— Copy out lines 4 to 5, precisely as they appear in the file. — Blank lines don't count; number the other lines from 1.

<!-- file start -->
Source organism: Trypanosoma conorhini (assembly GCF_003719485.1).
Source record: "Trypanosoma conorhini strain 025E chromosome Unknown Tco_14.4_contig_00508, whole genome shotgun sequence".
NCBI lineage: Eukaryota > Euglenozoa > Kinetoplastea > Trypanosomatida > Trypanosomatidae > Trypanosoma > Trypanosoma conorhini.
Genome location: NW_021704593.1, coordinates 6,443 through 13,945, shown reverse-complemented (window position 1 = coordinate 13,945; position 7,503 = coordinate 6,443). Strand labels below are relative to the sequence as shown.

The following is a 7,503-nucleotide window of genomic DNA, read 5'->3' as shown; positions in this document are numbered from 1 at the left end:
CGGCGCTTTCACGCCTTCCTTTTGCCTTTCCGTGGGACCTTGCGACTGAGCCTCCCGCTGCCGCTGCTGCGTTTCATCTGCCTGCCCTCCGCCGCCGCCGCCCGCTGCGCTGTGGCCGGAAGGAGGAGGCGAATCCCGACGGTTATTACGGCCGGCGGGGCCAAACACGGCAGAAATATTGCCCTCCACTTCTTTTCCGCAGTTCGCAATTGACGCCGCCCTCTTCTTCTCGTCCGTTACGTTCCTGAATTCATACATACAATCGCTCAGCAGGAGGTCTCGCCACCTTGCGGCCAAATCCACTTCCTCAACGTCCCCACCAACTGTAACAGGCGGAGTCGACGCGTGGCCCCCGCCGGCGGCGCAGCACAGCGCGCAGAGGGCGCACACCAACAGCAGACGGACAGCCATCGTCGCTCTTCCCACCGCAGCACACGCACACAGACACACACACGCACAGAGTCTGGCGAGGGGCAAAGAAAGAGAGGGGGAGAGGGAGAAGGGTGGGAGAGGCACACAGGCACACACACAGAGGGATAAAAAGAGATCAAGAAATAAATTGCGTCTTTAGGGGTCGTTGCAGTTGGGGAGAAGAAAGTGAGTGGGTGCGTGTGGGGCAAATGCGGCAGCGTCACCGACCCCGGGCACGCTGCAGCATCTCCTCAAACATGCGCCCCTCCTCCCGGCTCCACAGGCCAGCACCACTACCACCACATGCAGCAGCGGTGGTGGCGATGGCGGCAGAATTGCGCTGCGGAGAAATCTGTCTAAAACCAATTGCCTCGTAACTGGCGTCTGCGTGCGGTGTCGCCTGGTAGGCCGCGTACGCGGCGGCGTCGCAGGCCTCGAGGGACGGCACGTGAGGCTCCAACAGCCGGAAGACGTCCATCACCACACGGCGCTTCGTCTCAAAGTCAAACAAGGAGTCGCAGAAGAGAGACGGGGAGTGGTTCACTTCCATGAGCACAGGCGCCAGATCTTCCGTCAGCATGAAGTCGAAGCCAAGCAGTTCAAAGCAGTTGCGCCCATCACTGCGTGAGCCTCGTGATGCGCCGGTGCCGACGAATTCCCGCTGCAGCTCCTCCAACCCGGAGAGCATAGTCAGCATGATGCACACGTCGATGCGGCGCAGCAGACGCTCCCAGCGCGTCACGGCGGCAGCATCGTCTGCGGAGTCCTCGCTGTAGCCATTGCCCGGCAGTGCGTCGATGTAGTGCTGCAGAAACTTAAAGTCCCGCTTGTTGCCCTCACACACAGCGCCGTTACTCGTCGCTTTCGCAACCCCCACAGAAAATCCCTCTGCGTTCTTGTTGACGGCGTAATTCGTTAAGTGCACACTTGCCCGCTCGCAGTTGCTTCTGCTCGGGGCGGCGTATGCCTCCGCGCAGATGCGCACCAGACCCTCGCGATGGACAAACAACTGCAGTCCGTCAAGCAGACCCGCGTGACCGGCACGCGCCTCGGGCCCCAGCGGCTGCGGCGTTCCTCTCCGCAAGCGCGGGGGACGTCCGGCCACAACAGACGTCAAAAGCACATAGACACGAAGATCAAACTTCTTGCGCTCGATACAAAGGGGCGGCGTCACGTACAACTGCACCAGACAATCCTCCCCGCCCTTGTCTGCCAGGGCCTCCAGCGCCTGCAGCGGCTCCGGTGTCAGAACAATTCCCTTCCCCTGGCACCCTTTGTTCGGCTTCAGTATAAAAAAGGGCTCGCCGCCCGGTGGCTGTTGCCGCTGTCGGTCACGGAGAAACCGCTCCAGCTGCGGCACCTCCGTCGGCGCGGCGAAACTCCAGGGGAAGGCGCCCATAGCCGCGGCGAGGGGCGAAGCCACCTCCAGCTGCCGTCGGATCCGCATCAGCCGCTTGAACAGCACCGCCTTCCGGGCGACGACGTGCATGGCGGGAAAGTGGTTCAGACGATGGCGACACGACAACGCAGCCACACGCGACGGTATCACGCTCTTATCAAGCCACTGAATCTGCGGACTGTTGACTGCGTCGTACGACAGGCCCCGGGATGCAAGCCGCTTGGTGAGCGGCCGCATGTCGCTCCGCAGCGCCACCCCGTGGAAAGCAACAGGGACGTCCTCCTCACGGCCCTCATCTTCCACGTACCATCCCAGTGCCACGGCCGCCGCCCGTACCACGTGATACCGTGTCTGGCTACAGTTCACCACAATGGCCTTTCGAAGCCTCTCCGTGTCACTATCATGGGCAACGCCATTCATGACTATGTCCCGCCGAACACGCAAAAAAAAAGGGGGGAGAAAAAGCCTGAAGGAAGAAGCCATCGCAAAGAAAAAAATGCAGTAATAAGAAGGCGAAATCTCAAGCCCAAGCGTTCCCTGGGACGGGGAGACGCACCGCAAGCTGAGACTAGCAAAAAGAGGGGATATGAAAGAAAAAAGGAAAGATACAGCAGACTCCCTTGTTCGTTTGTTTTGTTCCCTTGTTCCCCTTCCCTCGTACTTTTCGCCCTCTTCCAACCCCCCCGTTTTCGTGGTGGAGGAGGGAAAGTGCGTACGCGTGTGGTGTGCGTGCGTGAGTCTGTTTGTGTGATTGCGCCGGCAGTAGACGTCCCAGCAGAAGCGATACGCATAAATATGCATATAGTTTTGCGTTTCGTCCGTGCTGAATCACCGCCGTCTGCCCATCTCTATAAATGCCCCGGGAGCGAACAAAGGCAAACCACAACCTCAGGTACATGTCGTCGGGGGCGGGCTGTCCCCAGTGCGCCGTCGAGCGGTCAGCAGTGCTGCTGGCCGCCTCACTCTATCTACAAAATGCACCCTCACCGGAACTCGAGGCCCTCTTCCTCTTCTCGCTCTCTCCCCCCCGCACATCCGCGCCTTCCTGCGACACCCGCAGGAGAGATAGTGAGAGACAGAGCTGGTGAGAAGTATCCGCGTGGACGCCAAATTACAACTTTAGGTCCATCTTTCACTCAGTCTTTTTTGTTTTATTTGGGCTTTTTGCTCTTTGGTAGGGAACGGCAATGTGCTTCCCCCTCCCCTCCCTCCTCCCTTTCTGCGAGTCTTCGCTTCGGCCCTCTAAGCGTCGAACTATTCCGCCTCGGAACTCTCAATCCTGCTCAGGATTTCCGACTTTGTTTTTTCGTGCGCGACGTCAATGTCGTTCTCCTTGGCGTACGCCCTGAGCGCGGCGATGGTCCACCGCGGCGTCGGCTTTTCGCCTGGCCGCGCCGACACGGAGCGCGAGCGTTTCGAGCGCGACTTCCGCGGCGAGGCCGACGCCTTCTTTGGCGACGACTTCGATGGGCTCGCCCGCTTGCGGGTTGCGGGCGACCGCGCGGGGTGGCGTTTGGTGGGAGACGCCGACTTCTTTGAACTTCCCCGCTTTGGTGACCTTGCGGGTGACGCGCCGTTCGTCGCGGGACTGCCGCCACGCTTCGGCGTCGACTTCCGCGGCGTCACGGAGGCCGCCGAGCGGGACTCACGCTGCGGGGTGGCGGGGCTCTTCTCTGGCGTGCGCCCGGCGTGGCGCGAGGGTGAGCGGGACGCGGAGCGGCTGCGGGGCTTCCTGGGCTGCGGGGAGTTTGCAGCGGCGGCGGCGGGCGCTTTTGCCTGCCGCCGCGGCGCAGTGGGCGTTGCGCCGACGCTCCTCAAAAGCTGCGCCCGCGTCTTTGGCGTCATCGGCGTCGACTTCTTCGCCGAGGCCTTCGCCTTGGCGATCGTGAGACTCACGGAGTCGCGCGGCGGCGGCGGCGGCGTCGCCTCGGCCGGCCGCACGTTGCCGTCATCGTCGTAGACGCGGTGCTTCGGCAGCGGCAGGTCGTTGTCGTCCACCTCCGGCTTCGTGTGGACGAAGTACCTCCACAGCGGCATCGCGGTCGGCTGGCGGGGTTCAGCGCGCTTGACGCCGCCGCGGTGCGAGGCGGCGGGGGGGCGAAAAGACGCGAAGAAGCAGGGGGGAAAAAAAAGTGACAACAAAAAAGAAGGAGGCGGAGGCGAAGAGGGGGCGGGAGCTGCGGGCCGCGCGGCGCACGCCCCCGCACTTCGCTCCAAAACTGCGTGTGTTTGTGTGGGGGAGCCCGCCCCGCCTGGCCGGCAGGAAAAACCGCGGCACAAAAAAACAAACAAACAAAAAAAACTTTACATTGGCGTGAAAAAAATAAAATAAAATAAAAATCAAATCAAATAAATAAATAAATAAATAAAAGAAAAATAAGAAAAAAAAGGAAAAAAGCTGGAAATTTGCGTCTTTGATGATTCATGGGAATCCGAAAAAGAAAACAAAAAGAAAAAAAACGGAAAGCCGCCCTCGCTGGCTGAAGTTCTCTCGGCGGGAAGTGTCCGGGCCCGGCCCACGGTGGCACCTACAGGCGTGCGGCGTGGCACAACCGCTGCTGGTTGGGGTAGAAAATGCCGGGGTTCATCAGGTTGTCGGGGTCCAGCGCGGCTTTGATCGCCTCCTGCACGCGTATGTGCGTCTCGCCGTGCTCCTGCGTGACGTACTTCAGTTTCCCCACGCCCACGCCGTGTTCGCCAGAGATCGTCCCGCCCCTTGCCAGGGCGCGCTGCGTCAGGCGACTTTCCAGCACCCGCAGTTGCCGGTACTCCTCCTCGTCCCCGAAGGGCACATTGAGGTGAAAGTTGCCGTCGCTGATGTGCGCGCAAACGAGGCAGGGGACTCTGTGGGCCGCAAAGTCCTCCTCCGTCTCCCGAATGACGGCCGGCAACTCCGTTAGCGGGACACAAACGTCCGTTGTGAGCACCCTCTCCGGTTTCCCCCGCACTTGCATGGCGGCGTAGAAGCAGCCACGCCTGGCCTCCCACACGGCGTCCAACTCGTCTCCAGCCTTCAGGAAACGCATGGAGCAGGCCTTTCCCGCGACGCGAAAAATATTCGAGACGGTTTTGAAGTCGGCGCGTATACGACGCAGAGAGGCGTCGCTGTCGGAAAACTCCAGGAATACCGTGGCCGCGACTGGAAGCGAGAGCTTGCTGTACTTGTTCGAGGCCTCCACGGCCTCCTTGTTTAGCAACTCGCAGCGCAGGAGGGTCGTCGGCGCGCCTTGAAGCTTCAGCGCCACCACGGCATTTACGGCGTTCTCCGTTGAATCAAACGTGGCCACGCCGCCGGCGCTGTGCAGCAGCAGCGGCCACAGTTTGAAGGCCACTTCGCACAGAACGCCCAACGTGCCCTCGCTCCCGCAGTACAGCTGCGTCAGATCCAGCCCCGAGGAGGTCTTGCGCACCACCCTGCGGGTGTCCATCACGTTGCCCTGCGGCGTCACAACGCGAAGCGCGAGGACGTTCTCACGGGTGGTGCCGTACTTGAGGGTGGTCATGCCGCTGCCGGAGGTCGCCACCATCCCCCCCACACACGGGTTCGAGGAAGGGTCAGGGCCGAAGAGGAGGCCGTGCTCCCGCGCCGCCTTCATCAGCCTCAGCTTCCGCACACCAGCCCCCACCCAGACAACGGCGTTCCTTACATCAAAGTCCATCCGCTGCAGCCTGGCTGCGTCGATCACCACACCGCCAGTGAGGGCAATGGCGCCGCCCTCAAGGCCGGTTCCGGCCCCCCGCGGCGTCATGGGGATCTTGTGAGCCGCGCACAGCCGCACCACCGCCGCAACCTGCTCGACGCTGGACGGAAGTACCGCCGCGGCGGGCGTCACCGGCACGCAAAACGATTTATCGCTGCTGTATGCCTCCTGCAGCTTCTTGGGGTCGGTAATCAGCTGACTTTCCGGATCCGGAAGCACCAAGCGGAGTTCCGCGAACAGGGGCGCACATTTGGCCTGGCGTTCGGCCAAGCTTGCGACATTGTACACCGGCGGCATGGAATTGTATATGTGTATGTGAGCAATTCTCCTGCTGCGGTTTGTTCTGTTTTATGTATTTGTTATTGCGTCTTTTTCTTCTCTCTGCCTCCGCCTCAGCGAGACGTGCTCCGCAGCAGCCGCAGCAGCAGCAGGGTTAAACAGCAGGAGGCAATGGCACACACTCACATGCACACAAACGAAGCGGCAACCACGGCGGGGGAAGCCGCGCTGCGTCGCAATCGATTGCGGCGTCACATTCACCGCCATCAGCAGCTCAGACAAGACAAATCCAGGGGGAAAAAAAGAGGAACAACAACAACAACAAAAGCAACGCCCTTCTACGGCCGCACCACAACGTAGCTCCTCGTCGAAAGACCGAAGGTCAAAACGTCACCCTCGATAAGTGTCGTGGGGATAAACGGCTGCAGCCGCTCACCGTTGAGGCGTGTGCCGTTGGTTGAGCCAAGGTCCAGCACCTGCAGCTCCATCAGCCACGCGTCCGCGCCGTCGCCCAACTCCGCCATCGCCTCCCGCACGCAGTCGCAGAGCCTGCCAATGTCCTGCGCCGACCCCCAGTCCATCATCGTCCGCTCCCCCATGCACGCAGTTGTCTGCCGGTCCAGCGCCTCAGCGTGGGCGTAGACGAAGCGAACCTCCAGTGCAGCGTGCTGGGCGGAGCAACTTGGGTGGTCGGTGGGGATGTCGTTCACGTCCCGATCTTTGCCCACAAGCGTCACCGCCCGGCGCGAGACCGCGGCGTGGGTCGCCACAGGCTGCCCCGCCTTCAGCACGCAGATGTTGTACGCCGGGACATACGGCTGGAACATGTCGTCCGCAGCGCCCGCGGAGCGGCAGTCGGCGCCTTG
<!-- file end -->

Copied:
Genome location: NW_021704593.1, coordinates 6,443 through 13,945, shown reverse-complemented (window position 1 = coordinate 13,945; position 7,503 = coordinate 6,443). Strand labels below are relative to the sequence as shown.

The following is a 7,503-nucleotide window of genomic DNA, read 5'->3' as shown; positions in this document are numbered from 1 at the left end: